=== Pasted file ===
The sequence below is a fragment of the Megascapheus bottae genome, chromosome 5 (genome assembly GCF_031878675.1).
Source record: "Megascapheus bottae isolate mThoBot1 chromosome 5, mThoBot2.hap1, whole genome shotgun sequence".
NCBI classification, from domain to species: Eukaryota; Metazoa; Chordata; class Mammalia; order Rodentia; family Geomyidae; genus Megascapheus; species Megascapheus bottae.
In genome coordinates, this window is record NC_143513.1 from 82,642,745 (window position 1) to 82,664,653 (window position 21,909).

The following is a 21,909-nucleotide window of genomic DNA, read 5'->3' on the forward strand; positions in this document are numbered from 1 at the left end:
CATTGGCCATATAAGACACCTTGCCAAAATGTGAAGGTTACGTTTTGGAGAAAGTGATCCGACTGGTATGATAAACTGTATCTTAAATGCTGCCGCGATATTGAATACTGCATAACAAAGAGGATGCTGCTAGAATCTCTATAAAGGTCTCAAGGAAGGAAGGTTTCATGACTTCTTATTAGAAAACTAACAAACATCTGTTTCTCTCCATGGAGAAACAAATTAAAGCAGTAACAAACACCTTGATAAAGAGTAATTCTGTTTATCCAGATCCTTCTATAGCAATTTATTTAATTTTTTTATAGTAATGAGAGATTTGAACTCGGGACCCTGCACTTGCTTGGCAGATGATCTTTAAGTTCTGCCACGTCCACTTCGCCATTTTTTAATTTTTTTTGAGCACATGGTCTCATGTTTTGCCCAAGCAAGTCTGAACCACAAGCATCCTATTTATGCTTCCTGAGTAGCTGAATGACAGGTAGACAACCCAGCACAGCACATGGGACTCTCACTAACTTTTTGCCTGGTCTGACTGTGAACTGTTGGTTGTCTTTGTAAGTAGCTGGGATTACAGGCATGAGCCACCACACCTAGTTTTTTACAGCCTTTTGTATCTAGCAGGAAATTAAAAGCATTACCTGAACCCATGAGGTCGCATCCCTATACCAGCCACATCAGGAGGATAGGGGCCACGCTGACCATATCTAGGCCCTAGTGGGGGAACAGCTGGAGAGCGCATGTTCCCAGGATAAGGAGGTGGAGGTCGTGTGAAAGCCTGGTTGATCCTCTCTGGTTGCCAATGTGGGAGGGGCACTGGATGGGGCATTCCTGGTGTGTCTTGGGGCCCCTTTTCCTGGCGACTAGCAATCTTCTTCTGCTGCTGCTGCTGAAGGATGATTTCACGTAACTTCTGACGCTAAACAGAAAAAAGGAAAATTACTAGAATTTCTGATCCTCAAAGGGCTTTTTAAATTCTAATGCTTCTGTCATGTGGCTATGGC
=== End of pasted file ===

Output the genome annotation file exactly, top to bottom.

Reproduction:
The sequence below is a fragment of the Megascapheus bottae genome, chromosome 5 (genome assembly GCF_031878675.1).
Source record: "Megascapheus bottae isolate mThoBot1 chromosome 5, mThoBot2.hap1, whole genome shotgun sequence".
NCBI classification, from domain to species: Eukaryota; Metazoa; Chordata; class Mammalia; order Rodentia; family Geomyidae; genus Megascapheus; species Megascapheus bottae.
In genome coordinates, this window is record NC_143513.1 from 82,642,745 (window position 1) to 82,664,653 (window position 21,909).

The following is a 21,909-nucleotide window of genomic DNA, read 5'->3' on the forward strand; positions in this document are numbered from 1 at the left end:
CATTGGCCATATAAGACACCTTGCCAAAATGTGAAGGTTACGTTTTGGAGAAAGTGATCCGACTGGTATGATAAACTGTATCTTAAATGCTGCCGCGATATTGAATACTGCATAACAAAGAGGATGCTGCTAGAATCTCTATAAAGGTCTCAAGGAAGGAAGGTTTCATGACTTCTTATTAGAAAACTAACAAACATCTGTTTCTCTCCATGGAGAAACAAATTAAAGCAGTAACAAACACCTTGATAAAGAGTAATTCTGTTTATCCAGATCCTTCTATAGCAATTTATTTAATTTTTTTATAGTAATGAGAGATTTGAACTCGGGACCCTGCACTTGCTTGGCAGATGATCTTTAAGTTCTGCCACGTCCACTTCGCCATTTTTTAATTTTTTTTGAGCACATGGTCTCATGTTTTGCCCAAGCAAGTCTGAACCACAAGCATCCTATTTATGCTTCCTGAGTAGCTGAATGACAGGTAGACAACCCAGCACAGCACATGGGACTCTCACTAACTTTTTGCCTGGTCTGACTGTGAACTGTTGGTTGTCTTTGTAAGTAGCTGGGATTACAGGCATGAGCCACCACACCTAGTTTTTTACAGCCTTTTGTATCTAGCAGGAAATTAAAAGCATTACCTGAACCCATGAGGTCGCATCCCTATACCAGCCACATCAGGAGGATAGGGGCCACGCTGACCATATCTAGGCCCTAGTGGGGGAACAGCTGGAGAGCGCATGTTCCCAGGATAAGGAGGTGGAGGTCGTGTGAAAGCCTGGTTGATCCTCTCTGGTTGCCAATGTGGGAGGGGCACTGGATGGGGCATTCCTGGTGTGTCTTGGGGCCCCTTTTCCTGGCGACTAGCAATCTTCTTCTGCTGCTGCTGCTGAAGGATGATTTCACGTAACTTCTGACGCTAAACAGAAAAAAGGAAAATTACTAGAATTTCTGATCCTCAAAGGGCTTTTTAAATTCTAATGCTTCTGTCATGTGGCTATGGC